Knight Ridder/Tribune News Service
(KRT) - The following editorial appeared in The Dallas Morning News on Sunday, October 16:
The U.S. ambassador to the U.N., John Bolton, caused quite a little dust-up the other day by expressing uninterest in hearing a parade of reports on the deteriorating situation in Darfur. His point, he said, was not that the U.S. doesn't care, but that it cares enough to insist that it's time for action, not just talk.
Recent events in Darfur show how terribly right he is.
In the past week, both sides - the Sudanese government and its Arab militia proxies on one hand, black rebel groups on the other - launched deadly attacks on villages and even refugee camps. Several African Union peacekeepers were killed trying to shield civilians. Dozens of peacekeepers were kidnapped and held hostage.
Peace talks designed to find a stable political solution are hamstrung by the refusal of some rebel splinter groups even to come to the table. Meanwhile, Sudan is effectively thumbing its nose at the African Union.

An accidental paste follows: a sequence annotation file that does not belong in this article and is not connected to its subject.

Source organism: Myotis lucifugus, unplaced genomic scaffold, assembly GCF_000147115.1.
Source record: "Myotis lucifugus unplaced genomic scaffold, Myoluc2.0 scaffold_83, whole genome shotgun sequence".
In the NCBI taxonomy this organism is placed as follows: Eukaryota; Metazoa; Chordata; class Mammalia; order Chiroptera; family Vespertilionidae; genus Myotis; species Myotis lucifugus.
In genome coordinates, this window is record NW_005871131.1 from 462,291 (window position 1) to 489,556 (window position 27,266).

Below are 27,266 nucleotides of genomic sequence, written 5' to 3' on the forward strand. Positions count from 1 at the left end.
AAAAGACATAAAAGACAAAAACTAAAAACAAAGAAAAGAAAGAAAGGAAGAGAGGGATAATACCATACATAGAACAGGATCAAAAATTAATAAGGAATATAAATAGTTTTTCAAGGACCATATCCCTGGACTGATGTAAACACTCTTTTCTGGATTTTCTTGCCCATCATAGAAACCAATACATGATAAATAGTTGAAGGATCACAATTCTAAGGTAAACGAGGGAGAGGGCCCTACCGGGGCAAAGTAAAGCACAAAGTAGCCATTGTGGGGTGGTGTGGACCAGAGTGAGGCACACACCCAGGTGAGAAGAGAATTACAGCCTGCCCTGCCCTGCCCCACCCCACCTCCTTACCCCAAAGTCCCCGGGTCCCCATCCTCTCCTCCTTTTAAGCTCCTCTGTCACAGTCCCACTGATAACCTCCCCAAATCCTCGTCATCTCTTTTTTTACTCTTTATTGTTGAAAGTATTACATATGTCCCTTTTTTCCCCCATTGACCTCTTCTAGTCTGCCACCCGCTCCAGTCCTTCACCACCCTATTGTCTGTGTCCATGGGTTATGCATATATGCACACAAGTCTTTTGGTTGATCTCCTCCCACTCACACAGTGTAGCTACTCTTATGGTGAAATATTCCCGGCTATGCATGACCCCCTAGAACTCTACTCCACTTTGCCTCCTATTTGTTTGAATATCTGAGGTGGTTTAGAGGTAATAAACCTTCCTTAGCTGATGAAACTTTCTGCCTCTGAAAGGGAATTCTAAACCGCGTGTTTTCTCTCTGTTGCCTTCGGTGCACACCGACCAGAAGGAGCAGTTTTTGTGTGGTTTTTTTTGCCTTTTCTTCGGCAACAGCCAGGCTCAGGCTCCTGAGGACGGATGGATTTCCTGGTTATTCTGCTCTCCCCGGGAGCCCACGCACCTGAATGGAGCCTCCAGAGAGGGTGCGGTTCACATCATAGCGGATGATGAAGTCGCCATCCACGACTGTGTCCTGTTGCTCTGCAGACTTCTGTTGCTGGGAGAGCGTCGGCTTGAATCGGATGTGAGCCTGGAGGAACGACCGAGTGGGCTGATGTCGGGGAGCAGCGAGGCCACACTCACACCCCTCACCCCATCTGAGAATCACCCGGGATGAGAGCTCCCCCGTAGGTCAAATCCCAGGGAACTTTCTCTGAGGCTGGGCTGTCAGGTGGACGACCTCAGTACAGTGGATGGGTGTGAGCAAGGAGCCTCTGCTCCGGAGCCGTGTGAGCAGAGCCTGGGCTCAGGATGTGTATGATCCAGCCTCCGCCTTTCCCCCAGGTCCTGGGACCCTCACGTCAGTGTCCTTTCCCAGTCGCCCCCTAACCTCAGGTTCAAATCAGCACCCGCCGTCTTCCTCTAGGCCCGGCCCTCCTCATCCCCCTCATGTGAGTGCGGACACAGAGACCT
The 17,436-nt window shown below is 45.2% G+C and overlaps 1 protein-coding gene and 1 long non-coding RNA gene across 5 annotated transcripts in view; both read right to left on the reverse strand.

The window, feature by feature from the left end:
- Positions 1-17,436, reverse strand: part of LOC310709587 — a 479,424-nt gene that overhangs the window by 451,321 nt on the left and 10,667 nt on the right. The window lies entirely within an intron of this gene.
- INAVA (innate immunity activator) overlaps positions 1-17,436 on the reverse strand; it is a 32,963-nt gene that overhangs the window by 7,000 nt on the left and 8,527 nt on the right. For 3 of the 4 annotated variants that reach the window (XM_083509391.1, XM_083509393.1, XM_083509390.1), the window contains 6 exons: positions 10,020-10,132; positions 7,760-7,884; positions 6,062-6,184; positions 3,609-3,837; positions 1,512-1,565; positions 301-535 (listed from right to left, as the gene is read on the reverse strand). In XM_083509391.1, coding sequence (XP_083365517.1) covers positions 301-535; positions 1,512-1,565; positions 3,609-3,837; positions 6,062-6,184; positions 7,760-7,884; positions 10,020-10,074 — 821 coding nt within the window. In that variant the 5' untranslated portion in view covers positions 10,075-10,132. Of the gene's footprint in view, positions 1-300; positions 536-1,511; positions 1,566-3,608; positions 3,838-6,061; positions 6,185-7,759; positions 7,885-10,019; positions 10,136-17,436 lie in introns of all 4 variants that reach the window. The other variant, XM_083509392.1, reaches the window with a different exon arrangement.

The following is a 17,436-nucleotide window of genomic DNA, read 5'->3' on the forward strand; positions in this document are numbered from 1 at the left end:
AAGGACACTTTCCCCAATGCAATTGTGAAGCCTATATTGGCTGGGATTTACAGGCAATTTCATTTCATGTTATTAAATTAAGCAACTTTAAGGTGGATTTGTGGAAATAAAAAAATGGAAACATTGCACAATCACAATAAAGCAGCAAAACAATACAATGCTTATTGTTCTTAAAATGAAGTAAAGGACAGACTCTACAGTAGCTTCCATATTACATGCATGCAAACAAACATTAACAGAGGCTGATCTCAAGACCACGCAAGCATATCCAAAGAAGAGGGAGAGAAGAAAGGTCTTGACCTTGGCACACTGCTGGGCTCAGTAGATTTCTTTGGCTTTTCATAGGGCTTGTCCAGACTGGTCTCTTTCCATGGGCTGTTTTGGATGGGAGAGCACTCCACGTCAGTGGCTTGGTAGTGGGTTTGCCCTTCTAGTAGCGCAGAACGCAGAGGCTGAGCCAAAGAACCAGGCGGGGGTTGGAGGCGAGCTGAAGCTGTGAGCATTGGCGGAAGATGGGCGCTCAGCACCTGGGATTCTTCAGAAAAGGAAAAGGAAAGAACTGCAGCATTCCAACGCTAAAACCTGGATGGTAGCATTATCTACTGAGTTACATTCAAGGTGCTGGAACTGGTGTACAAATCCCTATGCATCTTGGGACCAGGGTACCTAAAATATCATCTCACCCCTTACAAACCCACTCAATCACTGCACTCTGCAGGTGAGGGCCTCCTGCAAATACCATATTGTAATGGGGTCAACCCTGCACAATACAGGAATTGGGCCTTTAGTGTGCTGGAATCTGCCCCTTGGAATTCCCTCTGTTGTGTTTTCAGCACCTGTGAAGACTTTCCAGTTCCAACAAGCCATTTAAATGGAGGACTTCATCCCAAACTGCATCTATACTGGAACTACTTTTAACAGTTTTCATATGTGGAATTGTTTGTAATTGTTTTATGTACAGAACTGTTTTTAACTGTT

The Khartoum government has refused to let 70 of the 105 armored personnel carriers needed by African Union troops into the country. Last Tuesday, a government statement derided the organization's reports of spiraling violence in Darfur, saying the African Union is "not in a position to give moral lessons to a founding member of the African Union."
"The AU's mission of forging an 'African solution to an African crisis' has not achieved the intended outcome," concluded the World Markets Research Centre, a spin-off of Global Insight, a company that tracks international developments for major corporations. "Unless the international community bolsters the presence and capabilities of the AU mission and considers an expanded international input in Darfur, it will be all the more difficult to reverse the recent renewed violence and lawlessness."
Bolton suggests that the U.N. crack down even further on the flow of arms into Sudan. That sounds like a good idea. Other nations emphasize forcing Sudan to cooperate with investigations by the International Criminal Court. Despite U.S. reservations about the court, our government should not short-circuit any action designed to bring the perpetrators of these atrocities to heel.
"Action," that's the key. An action is worth a million words.
© 2005, The Dallas Morning News.